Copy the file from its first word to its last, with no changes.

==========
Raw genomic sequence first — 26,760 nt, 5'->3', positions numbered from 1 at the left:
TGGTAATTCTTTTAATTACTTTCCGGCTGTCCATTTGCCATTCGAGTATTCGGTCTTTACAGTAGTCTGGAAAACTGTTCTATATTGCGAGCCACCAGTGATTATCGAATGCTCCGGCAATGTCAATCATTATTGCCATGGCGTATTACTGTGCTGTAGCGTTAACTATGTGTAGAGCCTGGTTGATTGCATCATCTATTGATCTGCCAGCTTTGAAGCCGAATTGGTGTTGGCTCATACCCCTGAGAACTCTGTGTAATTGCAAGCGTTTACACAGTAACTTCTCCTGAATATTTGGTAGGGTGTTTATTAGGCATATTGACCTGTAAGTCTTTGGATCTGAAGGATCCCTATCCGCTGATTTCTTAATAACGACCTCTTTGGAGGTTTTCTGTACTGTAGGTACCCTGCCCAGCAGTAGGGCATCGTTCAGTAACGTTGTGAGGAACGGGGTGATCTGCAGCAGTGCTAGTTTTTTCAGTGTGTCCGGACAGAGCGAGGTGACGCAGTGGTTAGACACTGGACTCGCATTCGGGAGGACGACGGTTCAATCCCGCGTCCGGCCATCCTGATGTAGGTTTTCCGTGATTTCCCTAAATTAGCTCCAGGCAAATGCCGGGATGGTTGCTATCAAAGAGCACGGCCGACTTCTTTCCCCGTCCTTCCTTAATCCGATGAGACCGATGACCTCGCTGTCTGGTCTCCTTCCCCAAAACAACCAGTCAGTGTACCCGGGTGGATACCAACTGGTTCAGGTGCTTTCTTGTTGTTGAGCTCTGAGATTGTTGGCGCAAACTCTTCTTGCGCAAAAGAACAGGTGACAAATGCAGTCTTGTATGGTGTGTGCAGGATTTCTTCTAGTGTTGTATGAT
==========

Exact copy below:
Raw genomic sequence first — 26,760 nt, 5'->3', positions numbered from 1 at the left:
TGGTAATTCTTTTAATTACTTTCCGGCTGTCCATTTGCCATTCGAGTATTCGGTCTTTACAGTAGTCTGGAAAACTGTTCTATATTGCGAGCCACCAGTGATTATCGAATGCTCCGGCAATGTCAATCATTATTGCCATGGCGTATTACTGTGCTGTAGCGTTAACTATGTGTAGAGCCTGGTTGATTGCATCATCTATTGATCTGCCAGCTTTGAAGCCGAATTGGTGTTGGCTCATACCCCTGAGAACTCTGTGTAATTGCAAGCGTTTACACAGTAACTTCTCCTGAATATTTGGTAGGGTGTTTATTAGGCATATTGACCTGTAAGTCTTTGGATCTGAAGGATCCCTATCCGCTGATTTCTTAATAACGACCTCTTTGGAGGTTTTCTGTACTGTAGGTACCCTGCCCAGCAGTAGGGCATCGTTCAGTAACGTTGTGAGGAACGGGGTGATCTGCAGCAGTGCTAGTTTTTTCAGTGTGTCCGGACAGAGCGAGGTGACGCAGTGGTTAGACACTGGACTCGCATTCGGGAGGACGACGGTTCAATCCCGCGTCCGGCCATCCTGATGTAGGTTTTCCGTGATTTCCCTAAATTAGCTCCAGGCAAATGCCGGGATGGTTGCTATCAAAGAGCACGGCCGACTTCTTTCCCCGTCCTTCCTTAATCCGATGAGACCGATGACCTCGCTGTCTGGTCTCCTTCCCCAAAACAACCAGTCAGTGTACCCGGGTGGATACCAACTGGTTCAGGTGCTTTCTTGTTGTTGAGCTCTGAGATTGTTGGCGCAAACTCTTCTTGCGCAAAAGAACAGGTGACAAATGCAGTCTTGTATGGTGTGTGCAGGATTTCTTCTAGTGTTGTATGAT